Hopeful trade headlines hit the news outlets Thursday morning propelling the markets out of their choppy range, one that had formed since the beginning of August. The President and his top trade advisors announced that they have plans to meet with Chineses officials again at the beginning of October.
There has been some nice relief since the middle of August with regards to the S & P 500; however, we would position ourselves as remaining slightly skeptical of the bounce (not deploying all of our capital). If we have learned anything from the trade war it is that nothing is certain until an agreement is signed. Many are debating if the President will use a trade resolution as a campaign tactic for November’s election; however, his recent rhetoric leads us to believe he really wants a change in the decades old trade deficit with China and might even risk his popularity to enforce his trade leverage.
This announcement is just one in a series of geopolitically charged data points coming out this Labor day shortened week. Jobs numbers for August hit the street today missing estimates and showing that the Fed’s belief that new hires are slowing has been accurate thus far. Jobs, unemployment, inflationary data, and a few other points are all taken into account for the Federal Reserves data dependent stance with regard to setting rates in the future. A lack of job growth coupled with low inflation increases the likelihood that the Fed will issue another rate cut at some point before the year ends. While the Fed is still being keyed in on by the President, it seems that lately tariffs are swinging the markets more than interest rates, which is a change from what happened at the end of 2018 and beginning of this year.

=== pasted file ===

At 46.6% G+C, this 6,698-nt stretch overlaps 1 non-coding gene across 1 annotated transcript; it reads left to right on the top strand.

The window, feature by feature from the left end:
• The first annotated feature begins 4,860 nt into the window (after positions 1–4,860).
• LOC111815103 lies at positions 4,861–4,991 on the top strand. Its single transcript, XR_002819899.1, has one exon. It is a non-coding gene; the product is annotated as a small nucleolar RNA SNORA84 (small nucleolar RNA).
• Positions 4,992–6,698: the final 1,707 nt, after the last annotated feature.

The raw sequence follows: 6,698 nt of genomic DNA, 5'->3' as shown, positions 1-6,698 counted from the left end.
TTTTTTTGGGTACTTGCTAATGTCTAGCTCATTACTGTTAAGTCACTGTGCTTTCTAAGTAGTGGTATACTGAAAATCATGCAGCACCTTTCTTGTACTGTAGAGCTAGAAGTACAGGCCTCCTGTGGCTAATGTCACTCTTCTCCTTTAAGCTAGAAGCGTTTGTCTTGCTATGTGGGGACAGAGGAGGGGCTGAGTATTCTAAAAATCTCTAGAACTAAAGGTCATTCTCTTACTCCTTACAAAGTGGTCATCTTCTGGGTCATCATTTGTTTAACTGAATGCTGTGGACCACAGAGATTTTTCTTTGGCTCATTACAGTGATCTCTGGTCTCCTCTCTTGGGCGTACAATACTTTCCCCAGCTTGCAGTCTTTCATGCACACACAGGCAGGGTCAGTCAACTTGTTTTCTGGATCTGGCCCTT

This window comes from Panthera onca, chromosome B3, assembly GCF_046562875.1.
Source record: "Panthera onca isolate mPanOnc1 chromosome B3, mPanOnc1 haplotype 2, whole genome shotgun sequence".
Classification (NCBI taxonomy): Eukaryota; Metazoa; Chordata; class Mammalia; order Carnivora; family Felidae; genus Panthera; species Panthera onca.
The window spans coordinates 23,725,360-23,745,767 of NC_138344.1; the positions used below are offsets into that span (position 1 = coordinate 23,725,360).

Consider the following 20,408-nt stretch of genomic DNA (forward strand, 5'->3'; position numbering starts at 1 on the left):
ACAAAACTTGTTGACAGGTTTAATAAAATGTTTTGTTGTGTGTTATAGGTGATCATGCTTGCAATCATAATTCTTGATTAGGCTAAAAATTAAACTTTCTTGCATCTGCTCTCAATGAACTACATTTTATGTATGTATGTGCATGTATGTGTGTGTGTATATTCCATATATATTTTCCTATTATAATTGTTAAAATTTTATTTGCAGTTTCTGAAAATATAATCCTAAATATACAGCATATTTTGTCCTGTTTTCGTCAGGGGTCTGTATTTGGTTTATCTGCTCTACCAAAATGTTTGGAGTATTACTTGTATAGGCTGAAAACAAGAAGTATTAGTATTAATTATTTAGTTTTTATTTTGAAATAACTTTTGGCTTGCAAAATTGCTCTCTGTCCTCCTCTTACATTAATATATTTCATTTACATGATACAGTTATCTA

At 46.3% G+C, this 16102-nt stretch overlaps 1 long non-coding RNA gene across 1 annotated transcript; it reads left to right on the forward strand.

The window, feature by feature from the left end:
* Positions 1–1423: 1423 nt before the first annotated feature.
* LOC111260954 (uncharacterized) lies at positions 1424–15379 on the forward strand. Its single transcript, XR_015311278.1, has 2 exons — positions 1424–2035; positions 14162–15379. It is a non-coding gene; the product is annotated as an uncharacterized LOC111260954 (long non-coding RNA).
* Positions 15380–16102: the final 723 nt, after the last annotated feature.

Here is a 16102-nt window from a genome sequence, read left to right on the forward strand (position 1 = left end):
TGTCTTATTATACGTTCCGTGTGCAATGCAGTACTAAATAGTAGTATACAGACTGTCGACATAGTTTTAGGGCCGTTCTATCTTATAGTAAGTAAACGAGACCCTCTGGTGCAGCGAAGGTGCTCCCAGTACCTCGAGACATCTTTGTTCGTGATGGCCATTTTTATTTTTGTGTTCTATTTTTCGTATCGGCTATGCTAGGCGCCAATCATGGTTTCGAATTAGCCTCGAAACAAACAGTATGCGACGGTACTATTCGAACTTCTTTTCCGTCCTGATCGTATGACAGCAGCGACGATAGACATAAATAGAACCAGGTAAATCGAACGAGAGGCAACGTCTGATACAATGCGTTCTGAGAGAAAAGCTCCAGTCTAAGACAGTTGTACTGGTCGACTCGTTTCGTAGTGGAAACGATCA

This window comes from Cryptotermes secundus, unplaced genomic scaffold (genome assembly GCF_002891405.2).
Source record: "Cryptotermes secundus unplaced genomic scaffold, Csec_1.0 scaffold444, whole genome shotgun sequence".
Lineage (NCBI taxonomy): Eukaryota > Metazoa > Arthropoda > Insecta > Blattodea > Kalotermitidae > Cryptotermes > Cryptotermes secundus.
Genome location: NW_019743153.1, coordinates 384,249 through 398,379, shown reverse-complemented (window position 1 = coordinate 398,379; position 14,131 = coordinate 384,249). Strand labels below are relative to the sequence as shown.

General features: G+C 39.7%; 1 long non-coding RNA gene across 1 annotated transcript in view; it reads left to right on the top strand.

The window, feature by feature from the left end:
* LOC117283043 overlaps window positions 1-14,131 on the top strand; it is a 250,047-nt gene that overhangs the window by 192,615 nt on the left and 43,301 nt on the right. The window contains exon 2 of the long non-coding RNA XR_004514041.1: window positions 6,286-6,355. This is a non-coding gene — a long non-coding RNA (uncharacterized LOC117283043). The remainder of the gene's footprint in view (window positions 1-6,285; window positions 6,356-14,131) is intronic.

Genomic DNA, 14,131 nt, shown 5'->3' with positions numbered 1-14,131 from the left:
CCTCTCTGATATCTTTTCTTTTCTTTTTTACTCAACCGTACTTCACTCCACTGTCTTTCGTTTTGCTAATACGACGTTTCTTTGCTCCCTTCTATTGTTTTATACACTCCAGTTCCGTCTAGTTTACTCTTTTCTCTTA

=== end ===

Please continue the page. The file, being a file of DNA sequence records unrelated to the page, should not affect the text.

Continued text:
Yields on the 2 year and 10 year Treasury bills are currently back to normal (not inverted) which is also helping ease market fears. Earnings have been fairly good overall for US companies, and with that in mind, we remain confident that US equities and real estate are the best places to find return for your dollars when compared to other investments.